Background on Syria and the Rafiq Hariri Investigation

Compiled by Jefferson Morley Staff Writer
Friday, October 21, 2005; 10:55 AM

Why is Syria in the news?

U.N. investigator Detlev Mehlis issued a report after his investigation into the Syrian government's role in the assassination of former Lebanese prime minister Rafiq Hariri last February.

What does the report say?

Mehlis delivered his findings to United Nations Secretary General Kofi Anan on Oct. 20.  His report found that top Syrian and Lebanese officials were involved in the detailed plans for Hariri's assassination over the course of many months.  The report says the complex plot "could not have been taken without the approval of top-ranked Syrian security officials and could not have been further organized without the collusion of their counterparts in the Lebanese security forces."

What will be the impact of the U.N. report?

It is still unclear what effect it would have on the government of President Bashir Assad. Some believe such a finding could call into question Assad's legitimacy and his grip on power.   Many in the United States and Europe expect these findings to increase international pressure on the Syrian government.

No members of Assad's government were directly implicated by name in the report, but Syrian Foreign Minister Farouk Charaa was cited for attempting to interfere with the investigation. Syria's interior minister, who had been questioned by Mehlis, committed suicide on Oct. 12, according to the Syrian government.

Why would the Syrians kill a former Lebanese prime minister?

Syria has long dominated the political system of Lebanon. Assad's father, Hafez Assad, was a secular dictator who ruled Syria with an iron fist from 1971 until his death in 2000. He intervened in Lebanon to end a vicious multisided civil war that killed thousands in the 1980s. Hariri, who had initially collaborated with the Syrians out of necessity, was contemplating leading his country to greater independence from Syria when he and 22 others were killed on a Beirut street by a sophisticated remote control bomb.

What was the reaction in Lebanon to Hariri's assassination?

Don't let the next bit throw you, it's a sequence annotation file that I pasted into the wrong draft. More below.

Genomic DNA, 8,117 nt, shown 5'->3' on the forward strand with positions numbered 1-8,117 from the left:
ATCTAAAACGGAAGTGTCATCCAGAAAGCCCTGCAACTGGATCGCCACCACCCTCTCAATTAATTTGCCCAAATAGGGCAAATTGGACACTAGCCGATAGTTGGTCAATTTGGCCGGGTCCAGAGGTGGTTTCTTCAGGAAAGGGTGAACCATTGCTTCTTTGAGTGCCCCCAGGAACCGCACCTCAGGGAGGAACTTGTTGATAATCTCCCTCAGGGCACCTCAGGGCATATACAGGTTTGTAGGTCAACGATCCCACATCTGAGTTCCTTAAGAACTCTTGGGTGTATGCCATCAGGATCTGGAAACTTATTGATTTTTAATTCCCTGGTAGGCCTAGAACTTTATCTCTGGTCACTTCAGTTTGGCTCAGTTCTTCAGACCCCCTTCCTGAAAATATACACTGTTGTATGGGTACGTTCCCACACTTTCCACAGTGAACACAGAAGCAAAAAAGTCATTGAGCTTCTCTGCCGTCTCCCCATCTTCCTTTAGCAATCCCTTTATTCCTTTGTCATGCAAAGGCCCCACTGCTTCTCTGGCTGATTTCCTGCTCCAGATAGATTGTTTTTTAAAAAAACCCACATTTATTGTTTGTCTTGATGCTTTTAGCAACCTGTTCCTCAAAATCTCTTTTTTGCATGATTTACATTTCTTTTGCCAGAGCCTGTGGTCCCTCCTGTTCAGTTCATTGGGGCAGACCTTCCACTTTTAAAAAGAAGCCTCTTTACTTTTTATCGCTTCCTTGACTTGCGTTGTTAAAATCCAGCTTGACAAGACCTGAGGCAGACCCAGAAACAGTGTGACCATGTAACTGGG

The outraged Lebanese population suspected Syria was behind Hariri's death and staged massive demonstrations that ultimately forced the Syrians to withdraw their military forces from the country and to cooperate with the U.N. investigation.

What role is the United States playing?

The Bush administration has a complicated relationship with Syria. On the one hand, it has called for democratic reforms in the one-party governments of the Arab world and supported the Lebanese demonstrations that led to Syria's withdrawal from the country. On the other hand, the United States reportedly turned over suspected terrorists to the Syrian security forces for interrogation and torture after the Sept. 11 attacks. Meanwhile, the U.S. invasion of Iraq has little support in Syria and Washington has criticized Syria for not controlling its border with Iraq and for harboring anti-American insurgents.

What does the Syrian government say?

Syria denies any involvement in Hariri's assassination. Syrian ambassador to the United States Imad Moustapha said earlier this week: "We are absolutely categoric in saying we had nothing to do with Hariri."

Is Israel involved?

Israel complains that the Assad government harbors Palestinian organizations that support terrorism. It also has a long-standing border dispute with Syria over the Golan Heights which Israel captured in 1967 after it was attacked by its Arab neighbors. Israel's major concern in Lebanon is Hezbollah, the Shiite militia and political party that collaborated with the Syrians. Israel, like the United States and France, has demanded that Hezbollah disarm. The group has ignored the call, saying that its presence deters a repeat of Israel's 1982 invasion of Lebanon. Lebanon's other political parties, concerned about a civil war, are not pressing the call for disarmament.

© 2005 The Washington Post Company